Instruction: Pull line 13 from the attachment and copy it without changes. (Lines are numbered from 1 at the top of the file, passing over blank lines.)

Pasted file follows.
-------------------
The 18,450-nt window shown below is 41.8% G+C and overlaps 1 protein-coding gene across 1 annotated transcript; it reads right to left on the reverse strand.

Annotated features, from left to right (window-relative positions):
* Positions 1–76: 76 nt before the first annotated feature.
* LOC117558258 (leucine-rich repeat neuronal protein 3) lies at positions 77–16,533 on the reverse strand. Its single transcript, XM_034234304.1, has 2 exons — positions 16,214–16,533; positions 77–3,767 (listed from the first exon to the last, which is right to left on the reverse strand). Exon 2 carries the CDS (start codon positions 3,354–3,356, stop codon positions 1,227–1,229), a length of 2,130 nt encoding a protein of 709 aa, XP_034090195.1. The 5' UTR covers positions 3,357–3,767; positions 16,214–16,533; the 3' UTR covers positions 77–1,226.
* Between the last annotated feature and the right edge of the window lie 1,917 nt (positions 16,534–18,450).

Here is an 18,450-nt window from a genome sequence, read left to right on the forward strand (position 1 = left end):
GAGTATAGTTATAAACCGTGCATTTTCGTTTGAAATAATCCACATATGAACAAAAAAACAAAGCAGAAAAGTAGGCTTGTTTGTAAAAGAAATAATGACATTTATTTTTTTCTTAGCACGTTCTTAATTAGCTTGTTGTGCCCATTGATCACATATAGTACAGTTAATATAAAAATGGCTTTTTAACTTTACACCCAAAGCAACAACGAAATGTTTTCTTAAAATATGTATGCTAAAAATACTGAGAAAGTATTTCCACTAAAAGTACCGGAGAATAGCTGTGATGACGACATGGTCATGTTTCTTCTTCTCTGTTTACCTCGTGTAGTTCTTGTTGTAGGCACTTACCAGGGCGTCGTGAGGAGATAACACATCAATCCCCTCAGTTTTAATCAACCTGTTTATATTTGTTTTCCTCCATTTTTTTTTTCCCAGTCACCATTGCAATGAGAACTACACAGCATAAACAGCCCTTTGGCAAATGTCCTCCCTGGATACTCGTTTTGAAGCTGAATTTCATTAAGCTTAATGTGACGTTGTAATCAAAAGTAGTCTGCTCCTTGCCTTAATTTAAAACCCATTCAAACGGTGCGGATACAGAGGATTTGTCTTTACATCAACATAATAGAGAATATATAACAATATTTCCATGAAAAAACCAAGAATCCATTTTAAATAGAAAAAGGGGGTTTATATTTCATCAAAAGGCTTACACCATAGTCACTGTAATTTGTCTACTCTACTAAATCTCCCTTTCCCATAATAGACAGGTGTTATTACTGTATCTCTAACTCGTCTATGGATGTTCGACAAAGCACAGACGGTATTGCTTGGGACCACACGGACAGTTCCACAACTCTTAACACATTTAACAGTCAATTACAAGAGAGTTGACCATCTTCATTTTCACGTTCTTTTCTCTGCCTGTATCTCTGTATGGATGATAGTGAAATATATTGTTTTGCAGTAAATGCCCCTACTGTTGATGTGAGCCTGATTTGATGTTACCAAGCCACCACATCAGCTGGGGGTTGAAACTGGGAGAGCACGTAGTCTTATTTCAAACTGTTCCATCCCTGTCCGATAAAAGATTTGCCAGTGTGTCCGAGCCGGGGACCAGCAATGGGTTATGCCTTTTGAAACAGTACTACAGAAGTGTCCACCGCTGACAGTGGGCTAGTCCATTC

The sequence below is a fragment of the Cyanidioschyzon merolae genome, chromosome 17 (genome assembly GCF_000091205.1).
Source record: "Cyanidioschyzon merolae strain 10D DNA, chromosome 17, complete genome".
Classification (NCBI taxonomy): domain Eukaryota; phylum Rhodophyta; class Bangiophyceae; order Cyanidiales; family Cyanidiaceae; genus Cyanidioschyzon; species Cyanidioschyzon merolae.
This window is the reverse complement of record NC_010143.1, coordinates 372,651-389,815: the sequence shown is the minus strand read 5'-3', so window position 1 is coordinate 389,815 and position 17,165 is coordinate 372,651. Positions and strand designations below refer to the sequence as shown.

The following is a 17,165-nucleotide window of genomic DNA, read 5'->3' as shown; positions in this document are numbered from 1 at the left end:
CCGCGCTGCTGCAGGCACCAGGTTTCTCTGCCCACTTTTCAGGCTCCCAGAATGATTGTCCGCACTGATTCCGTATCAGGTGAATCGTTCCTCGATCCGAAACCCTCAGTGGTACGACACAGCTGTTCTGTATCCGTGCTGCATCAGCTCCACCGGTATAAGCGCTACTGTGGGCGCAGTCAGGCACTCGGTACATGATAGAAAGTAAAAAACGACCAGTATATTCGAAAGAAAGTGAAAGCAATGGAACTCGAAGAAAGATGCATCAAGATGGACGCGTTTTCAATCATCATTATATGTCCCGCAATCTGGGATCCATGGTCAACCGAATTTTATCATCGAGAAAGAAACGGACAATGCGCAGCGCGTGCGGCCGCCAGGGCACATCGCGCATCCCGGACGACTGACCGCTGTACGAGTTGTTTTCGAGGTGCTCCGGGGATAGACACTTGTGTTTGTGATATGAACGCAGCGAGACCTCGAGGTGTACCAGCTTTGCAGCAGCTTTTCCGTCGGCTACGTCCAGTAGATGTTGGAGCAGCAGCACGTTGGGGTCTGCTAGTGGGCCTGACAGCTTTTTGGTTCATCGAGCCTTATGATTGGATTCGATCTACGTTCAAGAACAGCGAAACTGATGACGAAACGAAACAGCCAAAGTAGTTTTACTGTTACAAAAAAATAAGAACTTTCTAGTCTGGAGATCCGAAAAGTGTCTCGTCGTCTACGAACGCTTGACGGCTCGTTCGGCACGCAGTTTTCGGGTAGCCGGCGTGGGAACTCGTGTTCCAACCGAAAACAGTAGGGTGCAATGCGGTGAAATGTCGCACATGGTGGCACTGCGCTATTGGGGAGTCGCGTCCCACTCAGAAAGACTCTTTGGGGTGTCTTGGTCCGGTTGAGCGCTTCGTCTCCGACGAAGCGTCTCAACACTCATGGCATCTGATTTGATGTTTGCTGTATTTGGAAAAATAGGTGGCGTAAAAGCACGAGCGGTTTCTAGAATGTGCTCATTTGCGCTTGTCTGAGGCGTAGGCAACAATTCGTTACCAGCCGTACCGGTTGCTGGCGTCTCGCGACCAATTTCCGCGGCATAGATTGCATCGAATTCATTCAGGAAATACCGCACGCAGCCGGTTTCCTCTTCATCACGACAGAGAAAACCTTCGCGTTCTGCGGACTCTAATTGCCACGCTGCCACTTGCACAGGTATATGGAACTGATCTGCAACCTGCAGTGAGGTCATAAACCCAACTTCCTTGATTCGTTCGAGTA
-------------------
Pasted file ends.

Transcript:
CCGCGCTGCTGCAGGCACCAGGTTTCTCTGCCCACTTTTCAGGCTCCCAGAATGATTGTCCGCACTGATTCCGTATCAGGTGAATCGTTCCTCGATCCGAAACCCTCAGTGGTACGACACAGCTGTTCTGTATCCGTGCTGCATCAGCTCCACCGGTATAAGCGCTACTGTGGGCGCAGTCAGGCACTCGGTACATGATAGAAAGTAAAAAACGACCAGTATATTCGAAAGAAAGTGAAAGCAATGGAACTCGAAGAAAGATGCATCAAGATGGACGCGTTTTCAATCATCATTATATGTCCCGCAATCTGGGATCCATGGTCAACCGAATTTTATCATCGAGAAAGAAACGGACAATGCGCAGCGCGTGCGGCCGCCAGGGCACATCGCGCATCCCGGACGACTGACCGCTGTACGAGTTGTTTTCGAGGTGCTCCGGGGATAGACACTTGTGTTTGTGATATGAACGCAGCGAGACCTCGAGGTGTACCAGCTTTGCAGCAGCTTTTCCGTCGGCTACGTCCAGTAGATGTTGGAGCAGCAGCACGTTGGGGTCTGCTAGTGGGCCTGACAGCTTTTTGGTTCATCGAGCCTTATGATTGGATTCGATCTACGTTCAAGAACAGCGAAACTGATGACGAAACGAAACAGCCAAAGTAGTTTTACTGTTACAAAAAAATAAGAACTTTCTAGTCTGGAGATCCGAAAAGTGTCTCGTCGTCTACGAACGCTTGACGGCTCGTTCGGCACGCAGTTTTCGGGTAGCCGGCGTGGGAACTCGTGTTCCAACCGAAAACAGTAGGGTGCAATGCGGTGAAATGTCGCACATGGTGGCACTGCGCTATTGGGGAGTCGCGTCCCACTCAGAAAGACTCTTTGGGGTGTCTTGGTCCGGTTGAGCGCTTCGTCTCCGACGAAGCGTCTCAACACTCATGGCATCTGATTTGATGTTTGCTGTATTTGGAAAAATAGGTGGCGTAAAAGCACGAGCGGTTTCTAGAATGTGCTCATTTGCGCTTGTCTGAGGCGTAGGCAACAATTCGTTACCAGCCGTACCGGTTGCTGGCGTCTCGCGACCAATTTCCGCGGCATAGATTGCATCGAATTCATTCAGGAAATACCGCACGCAGCCGGTTTCCTCTTCATCACGACAGAGAAAACCTTCGCGTTCTGCGGACTCTAATTGCCACGCTGCCACTTGCACAGGTATATGGAACTGATCTGCAACCTGCAGTGAGGTCATAAACCCAACTTCCTTGATTCGTTCGAGTA